Lurye J.C., Behrend E.N. and Kemppainen R.J.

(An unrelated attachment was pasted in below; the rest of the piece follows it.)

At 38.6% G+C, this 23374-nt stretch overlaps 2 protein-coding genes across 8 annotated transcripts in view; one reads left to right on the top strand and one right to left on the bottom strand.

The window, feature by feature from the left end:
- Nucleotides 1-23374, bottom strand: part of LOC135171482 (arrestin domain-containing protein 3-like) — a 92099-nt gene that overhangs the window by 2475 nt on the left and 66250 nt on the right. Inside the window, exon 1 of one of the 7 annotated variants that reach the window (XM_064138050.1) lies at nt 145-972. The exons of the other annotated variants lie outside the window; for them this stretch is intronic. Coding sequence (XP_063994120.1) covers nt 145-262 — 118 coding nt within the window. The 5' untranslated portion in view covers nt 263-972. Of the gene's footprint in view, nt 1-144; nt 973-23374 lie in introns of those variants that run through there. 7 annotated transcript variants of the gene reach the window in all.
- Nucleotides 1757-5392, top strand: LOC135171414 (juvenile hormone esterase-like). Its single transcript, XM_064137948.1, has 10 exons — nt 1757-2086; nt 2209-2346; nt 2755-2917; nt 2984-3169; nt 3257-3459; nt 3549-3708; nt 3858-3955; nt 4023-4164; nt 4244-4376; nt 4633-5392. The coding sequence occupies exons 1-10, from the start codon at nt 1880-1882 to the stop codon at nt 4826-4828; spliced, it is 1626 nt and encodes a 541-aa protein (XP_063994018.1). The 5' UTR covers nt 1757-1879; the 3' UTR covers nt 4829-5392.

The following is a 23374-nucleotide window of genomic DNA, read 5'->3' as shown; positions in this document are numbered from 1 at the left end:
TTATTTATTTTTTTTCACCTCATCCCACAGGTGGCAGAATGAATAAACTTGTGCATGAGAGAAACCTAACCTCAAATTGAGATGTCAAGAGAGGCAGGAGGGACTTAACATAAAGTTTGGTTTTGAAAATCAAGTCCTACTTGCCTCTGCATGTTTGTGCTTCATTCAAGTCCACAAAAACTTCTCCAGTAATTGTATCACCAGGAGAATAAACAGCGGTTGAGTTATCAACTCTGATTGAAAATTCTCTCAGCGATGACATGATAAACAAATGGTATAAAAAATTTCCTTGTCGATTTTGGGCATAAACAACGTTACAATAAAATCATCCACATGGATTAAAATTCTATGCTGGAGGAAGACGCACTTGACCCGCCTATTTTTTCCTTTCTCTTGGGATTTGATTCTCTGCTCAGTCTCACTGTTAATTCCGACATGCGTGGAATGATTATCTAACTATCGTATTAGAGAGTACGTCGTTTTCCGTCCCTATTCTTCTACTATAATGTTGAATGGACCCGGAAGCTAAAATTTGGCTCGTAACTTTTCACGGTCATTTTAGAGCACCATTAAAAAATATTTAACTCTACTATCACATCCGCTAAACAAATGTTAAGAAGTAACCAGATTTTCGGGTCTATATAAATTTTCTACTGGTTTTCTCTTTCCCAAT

OBJECTIVE: To compare serum total thyroxine (T4) concentrations obtained with an in-house ELISA and a validated radioimmunoassay (RIA). DESIGN: Laboratory trial. SAMPLE POPULATION: 50 canine and 50 feline serum samples submitted for measurement of total T4 concentration with the RIA; samples were selected to represent a wide range of concentrations (< 6 to 167 nmol/L). PROCEDURE: Results of the ELISA and RIA were compared by calculating correlation coefficients, examining linearity, determining bias and precision, and evaluating clinical interpretations. RESULTS: Correlation coefficients for results of the 2 methods were 0.84 for the canine samples and 0.59 for the feline samples. Examination of bias plots revealed large variations in ELISA results, compared with RIA results. For the feline samples, the ELISA consistently overestimated total T4 concentration obtained with the RIA. When results of the 2 methods were categorized (low, borderline low, normal, borderline high, or high), results were discordant for 24 (48%) and 29 (58%) of the canine samples and for 18 (36%) and 28 (56%) of the feline samples (depending on whether borderline high ELISA results were considered normal or high). Reliance on results of the ELISA would have led to inappropriate clinical decisions for 31 (62%) canine samples and 25 (50%) feline samples. The ELISA coefficients of variation for the pooled canine and feline samples were 18 and 28%, respectively. CONCLUSIONS AND CLINICAL RELEVANCE: Substantial discrepancies between ELISA and RIA results for T4 concentrations were detected. Thus, we concluded that the in-house ELISA kit was not accurate for determining serum total T4 concentrations in dogs and cats.